DanielMendelsohn  NewYorker  memoir  AmericanSouth  EccentricCharacters  2018Faves 
january 2019 by briansholis
James Wood, "W. G. Sebald, Humorist," The New Yorker
"The typical Sebaldian character is estranged and isolate, visited by depression and menaced by lunacy, wounded into storytelling by historical trauma. But two other works, “Vertigo” (published in German in 1990 and in English in 1999) and “The Rings of Saturn,” are more various than this, and all of his four major books have an eccentric sense of playfulness."
JamesWood  LiteraryCriticism  NewYorker  WGSebald  humor 
january 2019 by briansholis
Charlotte Mendelsohn, "In Praise of Autumn’s Rotting Beauty," The New Yorker
"Unlike Japan, with its seventy-two traditional kō, or micro-seasons—I write this in “chrysanthemum-blooming time”—the West has a paucity of good seasonal descriptions. It hardly matters, so long as we agree that it’s the best time of the year. ’Tis the season of mist, nature’s Photoshop; trenchcoats; barley; licensed melancholy; munificence; and glorious rot."
CharlotteMendelsohn  NewYorker  gardening  seasons  autumn 
january 2019 by briansholis
Janet Malcolm, "Six Glimpses of the Past," The New Yorker
"He loved opera, birds, mushrooms, wildflowers, poetry, baseball. I am flooded with things I want to say about him."
JanetMalcolm  NewYorker  memoir  photography  2018Faves 
january 2019 by briansholis
Emily Witt, "The Life and Art of Wolfgang Tillmans," The New Yorker
"At the back of the studio, in a large and mostly unfurnished room, new photos are printed and hung on the walls in a line. Tillmans comes in occasionally to look at them. It takes time to know if a picture is good, he said, as he stood quietly looking at a photograph of the sea, and, even then, “I can’t know, I can only hope that they last. You can’t be too sure about something, because otherwise you’re too full of yourself or you can’t see if there is a weakness in the work.'"
EmilyWitt  NewYorker  WolfgangTillmans  photography  profile  ContemporaryArt 
january 2019 by briansholis
Laura Marsh, "Sallie Tisdale’s Quietly Groundbreaking Essays About Caring for Others," The New Yorker
"The collection’s major theme is a complicated and often traditionally female sense of responsibility. Tisdale, who was born in 1957, earned a nursing degree in 1983 and then began to write in her off-hours: about being a daughter, being a nurse, being a mother. She published her first book, about medical miracles, in 1986, and a second, on daily life at a nursing home, in 1987. The same year, she published an essay in Harper’s titled “We Do Abortions Here,” a calmly heart-rending dispatch from the abortion clinic where she worked. The work of caring for others is at the center of Tisdale’s writing, and it proves an endlessly complex and engaging subject; so much emotional labor, these essays remind us, is still hardly understood as work at all."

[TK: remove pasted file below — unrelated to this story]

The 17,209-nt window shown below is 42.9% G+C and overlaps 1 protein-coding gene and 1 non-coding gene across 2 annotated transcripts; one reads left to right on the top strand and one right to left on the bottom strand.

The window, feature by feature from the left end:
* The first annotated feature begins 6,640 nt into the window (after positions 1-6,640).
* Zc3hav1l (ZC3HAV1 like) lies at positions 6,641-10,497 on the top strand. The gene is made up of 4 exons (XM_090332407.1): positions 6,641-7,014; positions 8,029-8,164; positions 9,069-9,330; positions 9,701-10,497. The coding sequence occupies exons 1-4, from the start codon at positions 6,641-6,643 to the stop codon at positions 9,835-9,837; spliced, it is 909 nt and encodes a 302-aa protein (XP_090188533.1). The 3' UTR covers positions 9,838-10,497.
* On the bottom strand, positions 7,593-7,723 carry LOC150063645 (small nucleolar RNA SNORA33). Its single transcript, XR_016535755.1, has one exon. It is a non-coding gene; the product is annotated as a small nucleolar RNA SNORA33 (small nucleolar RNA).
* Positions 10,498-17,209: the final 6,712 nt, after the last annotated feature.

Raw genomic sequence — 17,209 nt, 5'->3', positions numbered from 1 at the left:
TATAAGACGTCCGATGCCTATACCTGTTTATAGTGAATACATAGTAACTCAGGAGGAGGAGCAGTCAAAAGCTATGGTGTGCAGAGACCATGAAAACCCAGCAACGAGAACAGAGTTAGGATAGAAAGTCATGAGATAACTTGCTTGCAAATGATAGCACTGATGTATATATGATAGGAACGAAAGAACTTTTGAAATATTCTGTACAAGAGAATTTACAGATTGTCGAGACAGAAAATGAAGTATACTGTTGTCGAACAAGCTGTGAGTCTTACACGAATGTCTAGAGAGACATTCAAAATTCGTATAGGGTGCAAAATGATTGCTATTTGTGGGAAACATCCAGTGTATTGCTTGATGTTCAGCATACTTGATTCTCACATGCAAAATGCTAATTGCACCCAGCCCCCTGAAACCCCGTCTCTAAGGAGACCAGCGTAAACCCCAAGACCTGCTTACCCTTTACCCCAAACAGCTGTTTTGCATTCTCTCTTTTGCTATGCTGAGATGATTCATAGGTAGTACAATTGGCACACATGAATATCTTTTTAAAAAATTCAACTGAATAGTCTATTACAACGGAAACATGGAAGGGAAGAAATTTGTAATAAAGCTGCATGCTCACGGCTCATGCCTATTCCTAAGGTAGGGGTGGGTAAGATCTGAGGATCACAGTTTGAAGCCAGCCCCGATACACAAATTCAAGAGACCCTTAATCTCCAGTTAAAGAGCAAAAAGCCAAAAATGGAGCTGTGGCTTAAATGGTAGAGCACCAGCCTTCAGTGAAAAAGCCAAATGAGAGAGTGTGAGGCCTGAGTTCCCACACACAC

nursing  SallieTisdale  LauraMarsh  NewYorker  2016Faves 
january 2019 by briansholis
Robert Moor, "The Dread and Bewilderment of Walking in Circles," The New Yorker
"When we reached the first fork in the trail, Remi propped up a stick against a tree so we would have a point of reference in case we got lost. We turned right and followed the trail around in a wide arc, chatting happily, until we found ourselves standing at a fork in the path. There, off to the side, was the stick Remi had propped up against the tree. Befuddled, we turned around and set off in the opposite direction this time, and, minutes later, found ourselves back at the stick again.

We were walking in a circle."
RobertMoor  BookExcerpt  NewYorker  2016Faves  walking  memoir  trails 
january 2019 by briansholis
André Aciman, "W.G. Sebald and the Emigrants," The New Yorker
How a friendship with two elderly Jewish refugees inspired the German novelist.
NewYorker  LiteraryCriticism  AndréAciman  WGSebald  2016Faves 
january 2019 by briansholis
Megan Marshall, "Elizabeth and Alice," The New Yorker
"Bishop was given a two-room suite for visiting scholars in Kirkland House, a men’s dorm favored by varsity athletes. There she encountered the slim, sensible twenty-seven-year-old house secretary, Alice Methfessel, whose eyes Bishop described as “blue blue blue” and whose disposition was as bright as the Sunny-Side Up formula she used to lighten her cropped hair. Methfessel helped Bishop move into her second-floor rooms and showed her how to use the basement washing machines. Soon, she was handling Bishop’s mail, and meeting her at the airport after a late return from New York. One night, she stopped in to see Bishop after a “beery party” with the boys of Kirkland House. They began spending nights together."
ElizabethBishop  biography  poetry  NewYorker  2016Faves  MeganMarshall 
january 2019 by briansholis
Anthony Lydgate, "Catching Dust," The New Yorker
About NASA’s attempt to learn about the origin of the universe by sampling dust extracted from a nearby asteroid
science  astronomy  DeepTime  AnthonyLydgate  NewYorker  2016Faves 
january 2019 by briansholis